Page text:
Peirce notes that we often fail to appreciate what a profound capacity we possess for predicting the behaviour of our surroundings. In a public lecture he gave at Harvard in 1903 he held a stone in the air in front of his audience, and challenged them to admit that they knew that the stone would fall when he dropped it rather than flying up in the air. He then pointed out that the behaviour of the stone was not subject to any influence from what its observers thought might happen to it, and so, "It would be quite absurd to say that...I can so peer into the future merely on the strength of any acquaintance with any pure fiction".<30> He concluded that his audience possessed knowledge of an "active general principle", exerting influence on dropped objects, and that this active general principle answered his definition of the real.
     This is the way, then, in which scholastic realism explains scientific practice, for without it we can make no distinction between what we think the extension of a predicate ought to be and what that extension really is (that is, between objective and subjective generality). And without that, we can engage in conceptual analysis but not in scientific work.<31>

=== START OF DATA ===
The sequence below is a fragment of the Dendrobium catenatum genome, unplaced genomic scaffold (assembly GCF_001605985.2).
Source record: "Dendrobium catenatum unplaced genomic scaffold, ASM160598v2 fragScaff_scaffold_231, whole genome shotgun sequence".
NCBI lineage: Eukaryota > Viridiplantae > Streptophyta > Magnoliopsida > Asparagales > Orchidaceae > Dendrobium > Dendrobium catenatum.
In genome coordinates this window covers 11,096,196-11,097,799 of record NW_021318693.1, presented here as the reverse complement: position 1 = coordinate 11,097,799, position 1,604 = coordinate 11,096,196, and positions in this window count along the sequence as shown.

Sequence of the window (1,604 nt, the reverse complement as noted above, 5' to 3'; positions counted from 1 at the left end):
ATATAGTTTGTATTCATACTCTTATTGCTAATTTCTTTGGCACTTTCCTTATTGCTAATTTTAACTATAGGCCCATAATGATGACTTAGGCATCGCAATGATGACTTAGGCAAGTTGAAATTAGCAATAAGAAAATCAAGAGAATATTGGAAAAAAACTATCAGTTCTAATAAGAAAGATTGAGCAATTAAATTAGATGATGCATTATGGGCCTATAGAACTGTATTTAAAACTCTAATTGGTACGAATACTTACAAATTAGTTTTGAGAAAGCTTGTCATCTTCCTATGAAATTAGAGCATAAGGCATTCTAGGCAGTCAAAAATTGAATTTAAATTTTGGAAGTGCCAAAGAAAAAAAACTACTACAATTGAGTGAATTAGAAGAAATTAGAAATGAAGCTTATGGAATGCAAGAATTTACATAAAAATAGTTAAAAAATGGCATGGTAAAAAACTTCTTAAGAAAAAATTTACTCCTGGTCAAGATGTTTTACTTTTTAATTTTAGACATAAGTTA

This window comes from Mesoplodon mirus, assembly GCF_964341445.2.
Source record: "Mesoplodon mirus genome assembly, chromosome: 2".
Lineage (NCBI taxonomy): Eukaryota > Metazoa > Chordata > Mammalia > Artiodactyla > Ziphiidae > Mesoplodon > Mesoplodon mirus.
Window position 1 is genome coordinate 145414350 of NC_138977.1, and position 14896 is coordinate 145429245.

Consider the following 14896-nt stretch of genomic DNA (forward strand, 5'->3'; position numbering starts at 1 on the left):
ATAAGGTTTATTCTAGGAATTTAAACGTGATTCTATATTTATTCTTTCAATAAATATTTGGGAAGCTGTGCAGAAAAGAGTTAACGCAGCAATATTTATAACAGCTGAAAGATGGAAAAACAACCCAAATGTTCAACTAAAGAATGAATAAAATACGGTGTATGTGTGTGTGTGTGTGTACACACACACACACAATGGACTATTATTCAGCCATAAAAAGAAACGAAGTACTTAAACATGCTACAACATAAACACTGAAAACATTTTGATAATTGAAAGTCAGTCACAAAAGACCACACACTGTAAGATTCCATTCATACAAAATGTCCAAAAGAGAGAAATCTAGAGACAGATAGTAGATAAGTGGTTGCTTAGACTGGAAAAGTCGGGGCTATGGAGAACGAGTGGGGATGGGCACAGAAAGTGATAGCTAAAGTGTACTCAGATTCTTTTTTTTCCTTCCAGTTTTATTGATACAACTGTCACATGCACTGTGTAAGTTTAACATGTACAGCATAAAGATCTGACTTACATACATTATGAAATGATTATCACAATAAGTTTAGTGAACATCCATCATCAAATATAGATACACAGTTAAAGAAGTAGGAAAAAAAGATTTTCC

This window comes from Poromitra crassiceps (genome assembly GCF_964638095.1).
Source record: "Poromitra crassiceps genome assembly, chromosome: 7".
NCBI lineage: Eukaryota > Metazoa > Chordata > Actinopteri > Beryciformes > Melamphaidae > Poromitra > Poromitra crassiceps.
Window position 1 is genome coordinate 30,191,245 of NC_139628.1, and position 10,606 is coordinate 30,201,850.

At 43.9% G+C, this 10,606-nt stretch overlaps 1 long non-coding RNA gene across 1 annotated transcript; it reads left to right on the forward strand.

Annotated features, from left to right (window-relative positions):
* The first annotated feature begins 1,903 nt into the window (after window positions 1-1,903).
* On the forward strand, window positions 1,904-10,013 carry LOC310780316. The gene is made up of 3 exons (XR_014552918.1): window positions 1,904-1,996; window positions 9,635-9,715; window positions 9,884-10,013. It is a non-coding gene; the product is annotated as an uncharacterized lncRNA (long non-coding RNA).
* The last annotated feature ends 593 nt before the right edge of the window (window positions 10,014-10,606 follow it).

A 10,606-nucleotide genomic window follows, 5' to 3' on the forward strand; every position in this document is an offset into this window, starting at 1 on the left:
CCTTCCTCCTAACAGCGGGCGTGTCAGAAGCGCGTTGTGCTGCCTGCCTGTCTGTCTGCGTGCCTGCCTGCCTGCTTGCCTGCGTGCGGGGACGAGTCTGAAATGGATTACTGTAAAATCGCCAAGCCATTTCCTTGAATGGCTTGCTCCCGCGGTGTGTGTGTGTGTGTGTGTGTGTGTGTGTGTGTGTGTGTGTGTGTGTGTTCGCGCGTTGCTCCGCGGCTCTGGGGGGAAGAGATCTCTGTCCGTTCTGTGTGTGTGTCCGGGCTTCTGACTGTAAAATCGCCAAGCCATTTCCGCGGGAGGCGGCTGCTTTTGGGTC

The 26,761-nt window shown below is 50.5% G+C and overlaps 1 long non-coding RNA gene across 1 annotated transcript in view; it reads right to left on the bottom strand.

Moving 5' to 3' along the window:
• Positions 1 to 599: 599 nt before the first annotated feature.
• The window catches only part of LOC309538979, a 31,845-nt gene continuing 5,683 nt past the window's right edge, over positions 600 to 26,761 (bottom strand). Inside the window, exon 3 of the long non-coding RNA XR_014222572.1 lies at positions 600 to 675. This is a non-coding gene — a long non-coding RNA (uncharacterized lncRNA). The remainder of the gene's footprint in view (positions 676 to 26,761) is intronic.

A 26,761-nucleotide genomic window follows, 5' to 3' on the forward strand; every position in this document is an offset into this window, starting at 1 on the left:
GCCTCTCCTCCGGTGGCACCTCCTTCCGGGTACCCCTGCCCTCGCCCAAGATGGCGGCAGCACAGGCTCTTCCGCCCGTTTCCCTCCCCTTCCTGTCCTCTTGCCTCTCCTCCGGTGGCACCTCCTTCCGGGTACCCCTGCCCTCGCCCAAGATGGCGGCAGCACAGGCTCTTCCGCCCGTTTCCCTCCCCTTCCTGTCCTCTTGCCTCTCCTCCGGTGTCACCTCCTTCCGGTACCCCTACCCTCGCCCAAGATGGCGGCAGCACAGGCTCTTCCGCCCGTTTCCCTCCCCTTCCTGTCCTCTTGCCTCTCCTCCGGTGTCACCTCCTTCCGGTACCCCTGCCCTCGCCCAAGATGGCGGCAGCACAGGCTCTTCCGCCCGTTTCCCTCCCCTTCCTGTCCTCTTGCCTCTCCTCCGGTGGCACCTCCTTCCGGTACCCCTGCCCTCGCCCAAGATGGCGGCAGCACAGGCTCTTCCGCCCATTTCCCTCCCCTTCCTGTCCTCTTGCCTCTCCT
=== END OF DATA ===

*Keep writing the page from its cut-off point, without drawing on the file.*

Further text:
As we have seen, Armstrong also argues that Universals are needed to explain the regularities postulated by scientists (by "truth-making" them):

There had better be some ontological way that respectable predicates, ones that yield real regularities, earn their respectability.<32>

However, Armstrong does not explore the logic of prediction as the specific reason why the postulation of his Universals cannot be avoided. I shall now argue that such an omission renders one vulnerable to compromising one’s realism.

2.6. "Universals" vs. "Tropes"

Consider the predicate ‘is a cat’ (which is not widely regarded as ‘respectable’, but which I believe to be so). In order for ‘is a cat’ to earn its respectability, according to Armstrong, we must postulate something "ontological". Why must we postulate a Universal rather than an infinitely long set of distinct property instances? Instead of a single ‘One Over Many’ cathood, why not as many individual cathoods as there are cats? Such a view does exist of course: trope theory. Trope theory holds that properties and relations have their being as particular "instantiations", which are distinct existences, though they may share the "property" of resemblance. As Armstrong has set up the debate between realism and Nominalism, he has no real answer to the question why we should prefer his ontology of Universals to trope theory.<33>
     On Peirce’s approach, however, this question can be answered. The answer is that a "real general" is projectible by us, and thus testable in scientific experiment, and an infinitely long set of distinct property instances is not. For there is no a priori reason why a set containing 1000 cat-instances should not contain a pig-instance for its 1001st member. But there is an a priori reason why the Universal ‘is a cat’ should not embrace Babe.<34> Thus, only a belief in Universals can make sense of our ability to extend predicates to situations of which we have no direct experience, which just is scientific prediction.